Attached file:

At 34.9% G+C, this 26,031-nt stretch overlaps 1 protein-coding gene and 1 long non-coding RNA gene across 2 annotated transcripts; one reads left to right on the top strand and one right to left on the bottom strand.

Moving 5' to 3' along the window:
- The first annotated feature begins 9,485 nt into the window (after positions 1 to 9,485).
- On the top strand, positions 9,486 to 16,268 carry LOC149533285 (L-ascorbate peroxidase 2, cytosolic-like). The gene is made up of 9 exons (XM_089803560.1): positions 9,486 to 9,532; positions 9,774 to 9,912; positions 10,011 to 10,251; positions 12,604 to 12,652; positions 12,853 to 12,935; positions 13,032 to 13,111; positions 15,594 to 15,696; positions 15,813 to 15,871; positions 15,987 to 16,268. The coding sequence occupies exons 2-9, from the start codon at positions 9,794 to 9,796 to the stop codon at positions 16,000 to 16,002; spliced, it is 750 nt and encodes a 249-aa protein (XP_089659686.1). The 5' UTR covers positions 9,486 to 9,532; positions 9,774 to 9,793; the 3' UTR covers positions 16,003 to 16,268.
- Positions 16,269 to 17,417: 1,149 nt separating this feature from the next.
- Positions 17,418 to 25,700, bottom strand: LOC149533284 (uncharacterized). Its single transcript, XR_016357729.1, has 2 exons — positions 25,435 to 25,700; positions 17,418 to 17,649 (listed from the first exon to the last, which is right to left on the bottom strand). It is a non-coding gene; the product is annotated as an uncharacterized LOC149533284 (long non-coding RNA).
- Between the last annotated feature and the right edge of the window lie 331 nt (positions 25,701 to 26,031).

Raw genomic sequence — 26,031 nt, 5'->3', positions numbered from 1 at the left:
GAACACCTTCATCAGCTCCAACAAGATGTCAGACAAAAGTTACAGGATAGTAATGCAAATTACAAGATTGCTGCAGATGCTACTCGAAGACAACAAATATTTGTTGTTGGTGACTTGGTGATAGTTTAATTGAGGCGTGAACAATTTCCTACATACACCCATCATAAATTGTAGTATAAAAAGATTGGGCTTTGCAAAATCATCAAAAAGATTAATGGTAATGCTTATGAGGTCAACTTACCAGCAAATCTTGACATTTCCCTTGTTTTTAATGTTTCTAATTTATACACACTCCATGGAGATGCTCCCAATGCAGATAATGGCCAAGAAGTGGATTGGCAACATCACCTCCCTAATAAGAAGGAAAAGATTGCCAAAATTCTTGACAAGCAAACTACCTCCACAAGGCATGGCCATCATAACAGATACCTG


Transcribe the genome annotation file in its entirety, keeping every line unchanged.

At 34.9% G+C, this 26,031-nt stretch overlaps 1 protein-coding gene and 1 long non-coding RNA gene across 2 annotated transcripts; one reads left to right on the top strand and one right to left on the bottom strand.

Moving 5' to 3' along the window:
- The first annotated feature begins 9,485 nt into the window (after positions 1 to 9,485).
- On the top strand, positions 9,486 to 16,268 carry LOC149533285 (L-ascorbate peroxidase 2, cytosolic-like). The gene is made up of 9 exons (XM_089803560.1): positions 9,486 to 9,532; positions 9,774 to 9,912; positions 10,011 to 10,251; positions 12,604 to 12,652; positions 12,853 to 12,935; positions 13,032 to 13,111; positions 15,594 to 15,696; positions 15,813 to 15,871; positions 15,987 to 16,268. The coding sequence occupies exons 2-9, from the start codon at positions 9,794 to 9,796 to the stop codon at positions 16,000 to 16,002; spliced, it is 750 nt and encodes a 249-aa protein (XP_089659686.1). The 5' UTR covers positions 9,486 to 9,532; positions 9,774 to 9,793; the 3' UTR covers positions 16,003 to 16,268.
- Positions 16,269 to 17,417: 1,149 nt separating this feature from the next.
- Positions 17,418 to 25,700, bottom strand: LOC149533284 (uncharacterized). Its single transcript, XR_016357729.1, has 2 exons — positions 25,435 to 25,700; positions 17,418 to 17,649 (listed from the first exon to the last, which is right to left on the bottom strand). It is a non-coding gene; the product is annotated as an uncharacterized LOC149533284 (long non-coding RNA).
- Between the last annotated feature and the right edge of the window lie 331 nt (positions 25,701 to 26,031).

Raw genomic sequence — 26,031 nt, 5'->3', positions numbered from 1 at the left:
GAACACCTTCATCAGCTCCAACAAGATGTCAGACAAAAGTTACAGGATAGTAATGCAAATTACAAGATTGCTGCAGATGCTACTCGAAGACAACAAATATTTGTTGTTGGTGACTTGGTGATAGTTTAATTGAGGCGTGAACAATTTCCTACATACACCCATCATAAATTGTAGTATAAAAAGATTGGGCTTTGCAAAATCATCAAAAAGATTAATGGTAATGCTTATGAGGTCAACTTACCAGCAAATCTTGACATTTCCCTTGTTTTTAATGTTTCTAATTTATACACACTCCATGGAGATGCTCCCAATGCAGATAATGGCCAAGAAGTGGATTGGCAACATCACCTCCCTAATAAGAAGGAAAAGATTGCCAAAATTCTTGACAAGCAAACTACCTCCACAAGGCATGGCCATCATAACAGATACCTG